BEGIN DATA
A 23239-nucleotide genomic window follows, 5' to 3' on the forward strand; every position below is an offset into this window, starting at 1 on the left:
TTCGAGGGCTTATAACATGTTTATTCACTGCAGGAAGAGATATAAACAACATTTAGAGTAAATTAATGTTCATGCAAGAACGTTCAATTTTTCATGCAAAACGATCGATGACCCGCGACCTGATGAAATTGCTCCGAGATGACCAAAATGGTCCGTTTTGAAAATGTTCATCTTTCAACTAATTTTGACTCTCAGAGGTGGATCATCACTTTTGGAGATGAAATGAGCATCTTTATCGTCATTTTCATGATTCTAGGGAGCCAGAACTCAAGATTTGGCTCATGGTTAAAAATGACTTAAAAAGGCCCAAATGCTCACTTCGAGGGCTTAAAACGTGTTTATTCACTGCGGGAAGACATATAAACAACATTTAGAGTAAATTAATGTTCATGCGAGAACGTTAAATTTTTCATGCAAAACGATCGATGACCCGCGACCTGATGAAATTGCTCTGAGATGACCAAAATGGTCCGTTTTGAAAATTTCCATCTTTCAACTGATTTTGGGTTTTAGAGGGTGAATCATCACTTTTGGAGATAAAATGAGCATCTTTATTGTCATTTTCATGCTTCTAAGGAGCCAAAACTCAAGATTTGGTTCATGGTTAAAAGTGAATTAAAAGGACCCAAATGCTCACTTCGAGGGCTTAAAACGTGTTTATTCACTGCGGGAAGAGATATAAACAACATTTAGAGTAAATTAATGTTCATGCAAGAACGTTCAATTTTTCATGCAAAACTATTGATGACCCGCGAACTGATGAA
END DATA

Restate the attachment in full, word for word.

A 23239-nucleotide genomic window follows, 5' to 3' on the forward strand; every position below is an offset into this window, starting at 1 on the left:
TTCGAGGGCTTATAACATGTTTATTCACTGCAGGAAGAGATATAAACAACATTTAGAGTAAATTAATGTTCATGCAAGAACGTTCAATTTTTCATGCAAAACGATCGATGACCCGCGACCTGATGAAATTGCTCCGAGATGACCAAAATGGTCCGTTTTGAAAATGTTCATCTTTCAACTAATTTTGACTCTCAGAGGTGGATCATCACTTTTGGAGATGAAATGAGCATCTTTATCGTCATTTTCATGATTCTAGGGAGCCAGAACTCAAGATTTGGCTCATGGTTAAAAATGACTTAAAAAGGCCCAAATGCTCACTTCGAGGGCTTAAAACGTGTTTATTCACTGCGGGAAGACATATAAACAACATTTAGAGTAAATTAATGTTCATGCGAGAACGTTAAATTTTTCATGCAAAACGATCGATGACCCGCGACCTGATGAAATTGCTCTGAGATGACCAAAATGGTCCGTTTTGAAAATTTCCATCTTTCAACTGATTTTGGGTTTTAGAGGGTGAATCATCACTTTTGGAGATAAAATGAGCATCTTTATTGTCATTTTCATGCTTCTAAGGAGCCAAAACTCAAGATTTGGTTCATGGTTAAAAGTGAATTAAAAGGACCCAAATGCTCACTTCGAGGGCTTAAAACGTGTTTATTCACTGCGGGAAGAGATATAAACAACATTTAGAGTAAATTAATGTTCATGCAAGAACGTTCAATTTTTCATGCAAAACTATTGATGACCCGCGAACTGATGAA